Sample interference occurs when a substance or a process developing in a sample leads to incorrect test results. The potential consequences of sample interference are serious, including a misleading test interpretation or even an incorrect diagnosis. Sample interference can be both endogenous and exogenous. Endogenous interference occurs due to substances naturally present in a sample. Exogenous interference occurs due to external substances or processes, including drugs, additives, collection tube components, processing steps, clot formation, or contamination.1 Due to the negative and potentially severe consequences of sample interference, the risk for it should always be considered when designing and performing tests.
The Limulus amebocyte lysate (LAL) assay is employed to detect the presence of bacterial endotoxins in analyzed samples. Endotoxins are released from the outer membrane of gram-negative bacteria primarily after bacterial lysis. If endotoxins gain parenteral access into the human body, they can lead to inflammation, fever, shock, and even death.2 The LAL assay is based on the incubation of protein extracted from the blood of horseshoe crabs with an analyzed sample. If endotoxin is present in the sample, a clotting reaction develops.3 The clot can be visualized qualitatively, which is designated as a gel-clot assay. Quantification of the endotoxin can be performed by measuring turbidity (a turbidimetric LAL assay) or by colorimetric determination in a modification of the gel-clot assay (a chromogenic LAL assay).
In an early study, the possibility of interference in the LAL assay was evaluated for 333 drug products. If the samples were not diluted or treated in any manner, 236 (71%) of these drug products interfered with the test.4 A variety of factors may create a risk of sample interference in the LAL assay either by activating the same chain of enzymatic reactions as the LAL reagent or by activating another pathway leading to coagulation and turbidity. Interfering factors may include the ionic strength and pH of the reaction mixture, organic substances with chelating or anticoagulant properties, oxidants or other compounds with enzyme denaturing properties, interfering factors that mimic the action of endotoxins (such as (1→3)-ß-D-glucans, serine proteases, and cellulose filters), or nanomaterials.5,6 Moreover, colored compounds may interfere with the LAL chromogenic assay.5 There are various strategies to overcome sample interference in the LAL assay. Notably, if treatments of the reagent mixture are used to reduce sample interference, the modified assays should be validated for their ability to detect endotoxins.5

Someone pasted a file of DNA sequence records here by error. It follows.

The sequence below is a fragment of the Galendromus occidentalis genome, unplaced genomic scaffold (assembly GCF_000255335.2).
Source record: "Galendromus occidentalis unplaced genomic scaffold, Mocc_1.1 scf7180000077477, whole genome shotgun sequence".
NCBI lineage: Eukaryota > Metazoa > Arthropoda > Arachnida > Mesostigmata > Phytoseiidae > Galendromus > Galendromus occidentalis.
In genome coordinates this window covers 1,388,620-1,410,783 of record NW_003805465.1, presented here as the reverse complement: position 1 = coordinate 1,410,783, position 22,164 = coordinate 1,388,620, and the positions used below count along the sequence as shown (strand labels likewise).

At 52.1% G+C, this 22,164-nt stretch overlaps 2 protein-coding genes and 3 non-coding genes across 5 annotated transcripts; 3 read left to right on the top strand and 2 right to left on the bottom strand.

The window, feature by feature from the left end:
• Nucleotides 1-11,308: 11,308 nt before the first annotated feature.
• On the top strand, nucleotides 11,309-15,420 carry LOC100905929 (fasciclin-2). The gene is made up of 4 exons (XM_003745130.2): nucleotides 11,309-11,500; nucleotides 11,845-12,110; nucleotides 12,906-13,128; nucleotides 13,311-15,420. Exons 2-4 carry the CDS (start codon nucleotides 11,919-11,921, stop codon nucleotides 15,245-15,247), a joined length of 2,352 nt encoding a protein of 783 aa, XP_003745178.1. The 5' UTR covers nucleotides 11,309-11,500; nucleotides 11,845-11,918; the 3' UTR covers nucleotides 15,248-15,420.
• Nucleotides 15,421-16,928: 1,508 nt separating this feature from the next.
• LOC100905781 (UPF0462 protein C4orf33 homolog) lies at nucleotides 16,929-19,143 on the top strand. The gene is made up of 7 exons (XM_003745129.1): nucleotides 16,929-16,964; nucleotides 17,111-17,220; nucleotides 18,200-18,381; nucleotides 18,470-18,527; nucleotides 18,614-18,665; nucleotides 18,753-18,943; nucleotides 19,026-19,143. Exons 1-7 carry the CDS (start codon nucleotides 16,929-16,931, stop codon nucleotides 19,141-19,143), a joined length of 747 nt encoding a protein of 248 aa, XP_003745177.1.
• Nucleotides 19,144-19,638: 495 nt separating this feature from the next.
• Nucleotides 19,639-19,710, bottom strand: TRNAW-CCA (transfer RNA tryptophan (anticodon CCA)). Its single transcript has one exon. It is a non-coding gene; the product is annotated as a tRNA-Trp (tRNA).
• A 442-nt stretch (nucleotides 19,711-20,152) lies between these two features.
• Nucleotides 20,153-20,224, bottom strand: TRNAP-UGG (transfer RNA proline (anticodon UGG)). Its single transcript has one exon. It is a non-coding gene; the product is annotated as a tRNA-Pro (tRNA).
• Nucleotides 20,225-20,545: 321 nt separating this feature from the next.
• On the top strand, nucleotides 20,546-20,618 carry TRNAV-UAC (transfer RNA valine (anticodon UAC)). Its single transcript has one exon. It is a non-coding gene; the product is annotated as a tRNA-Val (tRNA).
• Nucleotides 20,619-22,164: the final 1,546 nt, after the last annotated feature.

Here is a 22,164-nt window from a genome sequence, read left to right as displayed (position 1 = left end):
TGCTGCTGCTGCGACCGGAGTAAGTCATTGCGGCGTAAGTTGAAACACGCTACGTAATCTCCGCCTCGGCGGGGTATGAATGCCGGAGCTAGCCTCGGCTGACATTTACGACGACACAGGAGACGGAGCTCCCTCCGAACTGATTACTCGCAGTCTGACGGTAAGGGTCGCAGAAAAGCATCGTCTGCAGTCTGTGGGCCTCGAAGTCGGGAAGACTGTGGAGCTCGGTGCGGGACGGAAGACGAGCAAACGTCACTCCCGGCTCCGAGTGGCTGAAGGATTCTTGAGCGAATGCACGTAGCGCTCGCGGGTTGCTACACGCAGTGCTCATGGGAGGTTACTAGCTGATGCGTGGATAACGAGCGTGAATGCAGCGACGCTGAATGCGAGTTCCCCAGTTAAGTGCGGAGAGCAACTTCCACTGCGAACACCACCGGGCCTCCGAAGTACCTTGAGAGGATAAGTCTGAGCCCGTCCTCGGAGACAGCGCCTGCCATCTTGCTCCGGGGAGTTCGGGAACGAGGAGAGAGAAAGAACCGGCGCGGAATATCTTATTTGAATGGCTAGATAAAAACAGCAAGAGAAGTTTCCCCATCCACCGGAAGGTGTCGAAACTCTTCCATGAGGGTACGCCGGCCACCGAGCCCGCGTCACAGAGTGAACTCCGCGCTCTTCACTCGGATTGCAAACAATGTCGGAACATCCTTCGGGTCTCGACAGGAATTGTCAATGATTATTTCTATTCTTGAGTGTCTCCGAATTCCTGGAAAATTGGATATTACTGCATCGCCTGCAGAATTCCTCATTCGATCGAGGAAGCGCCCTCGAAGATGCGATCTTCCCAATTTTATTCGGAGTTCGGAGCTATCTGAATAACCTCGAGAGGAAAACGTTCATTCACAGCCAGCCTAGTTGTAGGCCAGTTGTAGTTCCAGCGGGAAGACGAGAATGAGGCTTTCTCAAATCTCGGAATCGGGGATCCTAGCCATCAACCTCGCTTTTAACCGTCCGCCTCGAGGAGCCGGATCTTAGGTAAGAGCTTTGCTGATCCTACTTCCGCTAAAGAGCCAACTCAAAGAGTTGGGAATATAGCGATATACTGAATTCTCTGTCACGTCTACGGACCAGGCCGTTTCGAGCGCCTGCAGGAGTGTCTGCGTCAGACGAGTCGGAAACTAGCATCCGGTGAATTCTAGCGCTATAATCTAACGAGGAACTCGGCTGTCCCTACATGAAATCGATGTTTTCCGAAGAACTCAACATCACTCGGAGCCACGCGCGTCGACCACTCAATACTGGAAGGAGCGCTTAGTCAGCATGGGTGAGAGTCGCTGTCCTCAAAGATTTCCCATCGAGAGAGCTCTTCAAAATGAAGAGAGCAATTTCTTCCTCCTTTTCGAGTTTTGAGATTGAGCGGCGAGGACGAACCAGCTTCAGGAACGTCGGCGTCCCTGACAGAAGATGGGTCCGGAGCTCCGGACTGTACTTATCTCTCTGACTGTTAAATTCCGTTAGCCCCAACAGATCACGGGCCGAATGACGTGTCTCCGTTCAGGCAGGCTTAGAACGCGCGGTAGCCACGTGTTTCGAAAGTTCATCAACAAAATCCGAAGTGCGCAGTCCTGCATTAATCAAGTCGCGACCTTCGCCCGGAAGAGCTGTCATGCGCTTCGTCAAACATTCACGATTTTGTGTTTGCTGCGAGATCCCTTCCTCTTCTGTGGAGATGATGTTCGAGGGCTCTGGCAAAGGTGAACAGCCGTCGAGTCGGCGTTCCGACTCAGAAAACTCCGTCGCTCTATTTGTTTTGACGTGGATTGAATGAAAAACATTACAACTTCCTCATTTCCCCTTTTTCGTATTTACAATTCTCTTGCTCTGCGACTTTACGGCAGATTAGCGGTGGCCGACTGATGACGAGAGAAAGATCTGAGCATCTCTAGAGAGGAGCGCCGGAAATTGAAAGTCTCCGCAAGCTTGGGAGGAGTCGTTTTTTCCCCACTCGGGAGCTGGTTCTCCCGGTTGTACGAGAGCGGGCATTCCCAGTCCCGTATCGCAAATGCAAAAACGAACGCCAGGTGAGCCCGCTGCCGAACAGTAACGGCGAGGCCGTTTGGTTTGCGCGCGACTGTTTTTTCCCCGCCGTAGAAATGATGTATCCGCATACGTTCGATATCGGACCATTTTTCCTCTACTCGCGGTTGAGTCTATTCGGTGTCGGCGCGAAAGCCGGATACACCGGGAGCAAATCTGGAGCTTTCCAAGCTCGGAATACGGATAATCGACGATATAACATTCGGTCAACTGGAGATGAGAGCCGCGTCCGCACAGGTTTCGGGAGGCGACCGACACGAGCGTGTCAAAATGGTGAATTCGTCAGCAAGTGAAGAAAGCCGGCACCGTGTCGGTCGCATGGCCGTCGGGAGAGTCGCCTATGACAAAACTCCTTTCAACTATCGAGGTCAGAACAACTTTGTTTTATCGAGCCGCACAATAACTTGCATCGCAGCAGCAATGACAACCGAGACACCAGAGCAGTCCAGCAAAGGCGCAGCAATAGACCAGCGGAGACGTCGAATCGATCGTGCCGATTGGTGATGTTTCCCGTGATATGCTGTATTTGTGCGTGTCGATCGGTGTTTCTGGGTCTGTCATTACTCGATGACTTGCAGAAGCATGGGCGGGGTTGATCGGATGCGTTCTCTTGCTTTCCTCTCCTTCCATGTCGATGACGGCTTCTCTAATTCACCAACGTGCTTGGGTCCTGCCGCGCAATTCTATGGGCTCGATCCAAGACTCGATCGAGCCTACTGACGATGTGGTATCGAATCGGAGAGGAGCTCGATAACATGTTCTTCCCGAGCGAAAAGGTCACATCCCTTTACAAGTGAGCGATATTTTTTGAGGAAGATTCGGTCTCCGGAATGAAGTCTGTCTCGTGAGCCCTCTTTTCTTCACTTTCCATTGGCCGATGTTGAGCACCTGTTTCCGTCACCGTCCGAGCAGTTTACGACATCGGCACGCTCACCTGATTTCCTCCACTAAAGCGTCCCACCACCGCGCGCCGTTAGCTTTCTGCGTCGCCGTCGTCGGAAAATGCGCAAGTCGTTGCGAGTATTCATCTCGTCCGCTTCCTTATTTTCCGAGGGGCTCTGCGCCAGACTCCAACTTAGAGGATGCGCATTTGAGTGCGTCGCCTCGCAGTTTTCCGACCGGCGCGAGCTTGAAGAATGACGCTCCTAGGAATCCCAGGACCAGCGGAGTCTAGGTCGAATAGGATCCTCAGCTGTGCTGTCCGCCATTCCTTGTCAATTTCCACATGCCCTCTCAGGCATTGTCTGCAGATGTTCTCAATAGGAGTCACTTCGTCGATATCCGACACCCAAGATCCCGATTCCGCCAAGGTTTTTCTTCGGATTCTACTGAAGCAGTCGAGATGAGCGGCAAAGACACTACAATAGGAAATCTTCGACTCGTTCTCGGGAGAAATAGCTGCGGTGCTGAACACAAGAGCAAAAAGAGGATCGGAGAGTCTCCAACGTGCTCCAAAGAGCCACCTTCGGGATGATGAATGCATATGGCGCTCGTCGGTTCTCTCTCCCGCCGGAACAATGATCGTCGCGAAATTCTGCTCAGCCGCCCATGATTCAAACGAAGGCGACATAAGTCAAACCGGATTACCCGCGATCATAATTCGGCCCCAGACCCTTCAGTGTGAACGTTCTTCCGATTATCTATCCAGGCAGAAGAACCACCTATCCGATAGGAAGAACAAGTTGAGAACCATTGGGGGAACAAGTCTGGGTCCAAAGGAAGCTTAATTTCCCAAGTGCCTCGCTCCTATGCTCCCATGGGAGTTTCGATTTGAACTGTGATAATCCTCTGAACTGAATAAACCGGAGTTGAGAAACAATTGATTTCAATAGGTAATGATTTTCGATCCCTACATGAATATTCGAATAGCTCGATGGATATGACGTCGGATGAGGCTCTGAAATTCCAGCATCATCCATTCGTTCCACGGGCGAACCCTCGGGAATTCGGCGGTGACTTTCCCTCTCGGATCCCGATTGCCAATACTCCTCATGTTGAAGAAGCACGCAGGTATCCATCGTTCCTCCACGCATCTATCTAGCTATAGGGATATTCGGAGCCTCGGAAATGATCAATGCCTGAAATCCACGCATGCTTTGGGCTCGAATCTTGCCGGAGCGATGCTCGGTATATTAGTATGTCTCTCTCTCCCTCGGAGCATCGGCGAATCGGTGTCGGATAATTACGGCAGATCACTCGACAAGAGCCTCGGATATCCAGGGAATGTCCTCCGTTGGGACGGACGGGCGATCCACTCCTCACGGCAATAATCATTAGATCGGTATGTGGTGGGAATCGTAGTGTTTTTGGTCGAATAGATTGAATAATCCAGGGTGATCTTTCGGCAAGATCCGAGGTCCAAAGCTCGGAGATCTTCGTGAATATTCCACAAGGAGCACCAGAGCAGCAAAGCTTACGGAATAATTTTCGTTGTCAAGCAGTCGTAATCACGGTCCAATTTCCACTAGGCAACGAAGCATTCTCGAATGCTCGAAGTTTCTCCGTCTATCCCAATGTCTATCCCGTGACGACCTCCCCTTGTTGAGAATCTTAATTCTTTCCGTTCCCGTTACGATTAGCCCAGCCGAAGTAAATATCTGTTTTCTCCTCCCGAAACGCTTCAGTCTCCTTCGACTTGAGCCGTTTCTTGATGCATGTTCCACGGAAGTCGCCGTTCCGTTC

Diluting samples to a degree, at which the interfering factor no longer affects the test results, but the endotoxin is still detectable, is the most widely applied strategy to overcome sample interference in the LAL assay. The highest dilution, at which the endotoxin can be detected, is known as the maximum valid dilution (MVD). In many cases, sample dilution is sufficient to overcome sample interference and should always be attempted first.
Maintaining an optimal pH range
The pH of the reaction mixture should be maintained within an optimal range, which is most commonly 6.0–8.0. However, the specific pH range for each LAL assay kit should be strictly observed. The optimal pH range may be achieved by the buffering capacity of the LAL reagent. In addition, dilution can optimize the pH of the reaction mixture. If these measures are not sufficient, specific buffers promoting the optimal pH range can be used to reconstitute the LAL reagent or sample. Finally, the addition of an acid or base may help adjust the pH.
Correcting excessive concentrations of divalent cations
Divalent cations, such as Ca2+ and Mg2+, also can influence the LAL reaction. Excessive concentrations of these cations may neutralize the negative charge of endotoxins, promote endotoxin aggregation, decrease endotoxin activity, and lead to reaction inhibition. Dilution is generally used to decrease cation concentration. If this is insufficient, ultrafiltration can be used to separate the endotoxin and the interfering substances.
The LAL assay is the most widely used test for endotoxin detection. However, risks of sample interferences exist and may have deleterious consequences. Sample dilution is generally first attempted to overcome sample interference and is in many cases sufficient. If this approach is not successful, optimizing the pH range and ionic strength or removing interfering compounds may be employed. However, if treatments of the reaction mixture are used to overcome sample interference, the modified assay should be validated for its ability to detect endotoxins.